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SSL Certificates

Transport Layer Security (TLS), being the successor to Secure Sockets Layer (SSL) protocol, is a cryptographic protocol designed to secure communication between two parties, such as a web browser and a web server. It is implemented on top of an existing protocol, such as HTTP or TCP, to provide an additional layer of security by establishing a connection through a TLS handshake and encrypting data transmission.

The following illustration highlights the one-way TLS handshake in TLS v1.2 and TLS v1.3. TLS v1.2 and TLS v1.3 are the two most commonly used TLS versions.

TLS Handshake for TLS v1.2 and TLS v1.3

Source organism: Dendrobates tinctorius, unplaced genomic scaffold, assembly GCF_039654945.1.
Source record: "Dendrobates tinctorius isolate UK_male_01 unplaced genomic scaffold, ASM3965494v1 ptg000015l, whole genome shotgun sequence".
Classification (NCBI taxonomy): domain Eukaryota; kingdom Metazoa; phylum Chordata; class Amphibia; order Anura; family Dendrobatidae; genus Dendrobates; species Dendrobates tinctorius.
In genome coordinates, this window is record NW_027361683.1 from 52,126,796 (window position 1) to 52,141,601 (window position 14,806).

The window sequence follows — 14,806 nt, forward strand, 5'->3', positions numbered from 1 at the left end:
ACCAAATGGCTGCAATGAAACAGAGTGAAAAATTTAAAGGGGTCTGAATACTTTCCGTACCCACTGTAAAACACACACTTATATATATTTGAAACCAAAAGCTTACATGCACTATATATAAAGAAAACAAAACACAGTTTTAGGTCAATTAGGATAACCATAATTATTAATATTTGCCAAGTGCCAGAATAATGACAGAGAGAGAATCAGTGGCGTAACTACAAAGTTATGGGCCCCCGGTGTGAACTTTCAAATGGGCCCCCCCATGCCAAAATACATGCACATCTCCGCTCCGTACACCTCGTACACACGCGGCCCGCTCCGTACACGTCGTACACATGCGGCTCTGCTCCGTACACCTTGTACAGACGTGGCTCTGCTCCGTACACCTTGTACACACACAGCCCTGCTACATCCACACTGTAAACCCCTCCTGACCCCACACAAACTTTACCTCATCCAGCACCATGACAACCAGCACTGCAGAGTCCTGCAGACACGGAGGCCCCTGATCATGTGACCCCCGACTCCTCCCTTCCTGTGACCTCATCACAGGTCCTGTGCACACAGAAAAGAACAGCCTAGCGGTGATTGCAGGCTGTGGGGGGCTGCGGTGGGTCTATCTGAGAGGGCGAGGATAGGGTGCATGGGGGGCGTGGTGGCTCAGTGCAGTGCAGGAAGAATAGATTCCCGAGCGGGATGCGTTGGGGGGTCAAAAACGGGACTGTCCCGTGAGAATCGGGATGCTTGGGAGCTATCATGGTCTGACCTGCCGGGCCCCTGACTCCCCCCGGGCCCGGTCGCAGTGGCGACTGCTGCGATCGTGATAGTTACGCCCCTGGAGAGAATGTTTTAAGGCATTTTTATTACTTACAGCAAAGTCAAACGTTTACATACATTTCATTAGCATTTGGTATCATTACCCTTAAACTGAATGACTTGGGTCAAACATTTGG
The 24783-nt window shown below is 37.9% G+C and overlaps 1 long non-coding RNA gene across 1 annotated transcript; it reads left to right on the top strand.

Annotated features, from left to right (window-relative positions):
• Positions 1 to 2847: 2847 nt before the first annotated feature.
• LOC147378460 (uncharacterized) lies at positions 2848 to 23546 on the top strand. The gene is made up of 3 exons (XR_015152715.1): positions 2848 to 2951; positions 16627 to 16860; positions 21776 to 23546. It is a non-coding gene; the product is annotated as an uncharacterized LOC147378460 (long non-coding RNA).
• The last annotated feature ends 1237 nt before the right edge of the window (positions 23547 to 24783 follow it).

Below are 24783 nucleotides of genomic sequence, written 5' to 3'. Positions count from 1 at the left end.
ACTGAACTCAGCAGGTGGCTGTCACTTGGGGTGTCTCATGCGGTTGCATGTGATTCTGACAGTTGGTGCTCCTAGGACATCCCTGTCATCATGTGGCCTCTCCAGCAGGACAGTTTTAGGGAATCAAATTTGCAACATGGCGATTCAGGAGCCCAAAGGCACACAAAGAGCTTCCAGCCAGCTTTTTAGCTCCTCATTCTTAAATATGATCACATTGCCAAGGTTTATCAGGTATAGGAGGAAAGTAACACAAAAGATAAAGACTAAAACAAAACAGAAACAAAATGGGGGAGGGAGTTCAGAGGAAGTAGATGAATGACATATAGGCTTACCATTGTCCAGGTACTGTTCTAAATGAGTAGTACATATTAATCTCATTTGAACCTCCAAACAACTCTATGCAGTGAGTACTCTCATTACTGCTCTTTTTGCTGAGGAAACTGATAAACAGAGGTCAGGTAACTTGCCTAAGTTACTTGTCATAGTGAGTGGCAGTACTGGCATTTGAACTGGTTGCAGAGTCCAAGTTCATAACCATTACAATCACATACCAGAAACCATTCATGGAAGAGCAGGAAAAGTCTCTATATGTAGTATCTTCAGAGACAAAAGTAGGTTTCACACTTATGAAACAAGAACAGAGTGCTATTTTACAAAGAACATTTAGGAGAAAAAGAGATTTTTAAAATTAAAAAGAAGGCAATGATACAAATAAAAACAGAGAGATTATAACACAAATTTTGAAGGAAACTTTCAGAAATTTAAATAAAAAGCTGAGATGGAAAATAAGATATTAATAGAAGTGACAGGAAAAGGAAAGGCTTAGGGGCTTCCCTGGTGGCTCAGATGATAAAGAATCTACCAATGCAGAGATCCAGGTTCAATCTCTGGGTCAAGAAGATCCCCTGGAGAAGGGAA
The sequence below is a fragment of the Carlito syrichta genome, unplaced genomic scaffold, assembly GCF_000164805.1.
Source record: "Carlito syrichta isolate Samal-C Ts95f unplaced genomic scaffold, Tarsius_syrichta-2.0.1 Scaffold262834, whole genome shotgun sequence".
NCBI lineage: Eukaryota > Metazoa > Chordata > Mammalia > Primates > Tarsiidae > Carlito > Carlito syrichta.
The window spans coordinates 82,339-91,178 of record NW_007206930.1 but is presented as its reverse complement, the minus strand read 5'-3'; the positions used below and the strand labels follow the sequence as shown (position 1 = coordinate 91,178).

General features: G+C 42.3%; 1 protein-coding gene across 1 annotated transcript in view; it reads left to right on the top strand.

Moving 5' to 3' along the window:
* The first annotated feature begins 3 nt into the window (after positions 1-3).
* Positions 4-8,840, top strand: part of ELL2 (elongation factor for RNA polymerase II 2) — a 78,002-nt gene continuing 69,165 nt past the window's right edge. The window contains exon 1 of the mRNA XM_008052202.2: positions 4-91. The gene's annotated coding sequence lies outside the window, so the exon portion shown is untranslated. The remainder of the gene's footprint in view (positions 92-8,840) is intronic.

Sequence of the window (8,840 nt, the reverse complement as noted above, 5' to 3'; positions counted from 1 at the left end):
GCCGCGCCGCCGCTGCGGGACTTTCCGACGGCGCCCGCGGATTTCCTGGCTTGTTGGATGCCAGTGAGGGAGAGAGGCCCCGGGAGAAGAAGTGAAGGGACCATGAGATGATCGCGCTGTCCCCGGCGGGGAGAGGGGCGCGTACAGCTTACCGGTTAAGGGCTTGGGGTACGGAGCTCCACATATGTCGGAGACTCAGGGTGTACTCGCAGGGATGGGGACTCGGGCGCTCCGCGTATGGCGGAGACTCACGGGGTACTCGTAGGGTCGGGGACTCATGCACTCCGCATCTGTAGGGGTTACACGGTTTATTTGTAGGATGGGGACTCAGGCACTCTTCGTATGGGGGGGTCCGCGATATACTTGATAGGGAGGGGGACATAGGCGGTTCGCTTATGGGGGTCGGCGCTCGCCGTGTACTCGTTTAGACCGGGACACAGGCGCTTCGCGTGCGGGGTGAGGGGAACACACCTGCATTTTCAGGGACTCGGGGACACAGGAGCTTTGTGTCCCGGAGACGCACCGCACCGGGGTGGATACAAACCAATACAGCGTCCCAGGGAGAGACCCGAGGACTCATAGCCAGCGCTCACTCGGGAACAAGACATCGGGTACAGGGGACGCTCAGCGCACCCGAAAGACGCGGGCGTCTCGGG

During this process, the server authenticates itself to the client by presenting its certificate. The client verifies the certificate to ensure that it is valid and issued by a trusted authority. Once the certificate has been verified, the client and server agree on a shared secret, which is used to encrypt and decrypt the application data.


API7 Enterprise also supports mutual TLS (mTLS), where client also authenticates itself to the server by presenting its certificate, effectively creating a two-way TLS connection. This ensures that both parties are authenticated and helps prevent network attacks like man-in-the-middle.

To enable TLS or mTLS in your system with API7 Enterprise, you should generate and configure certificates in the appropriate places. For configuration on the API7 Enterprise, an SSL certificate object may be required, depending on the segment of communication you want to secure:

Client Application -- API7 EERequiredRequired
API7 EE -- Service UpstreamNot RequiredOptional Logo

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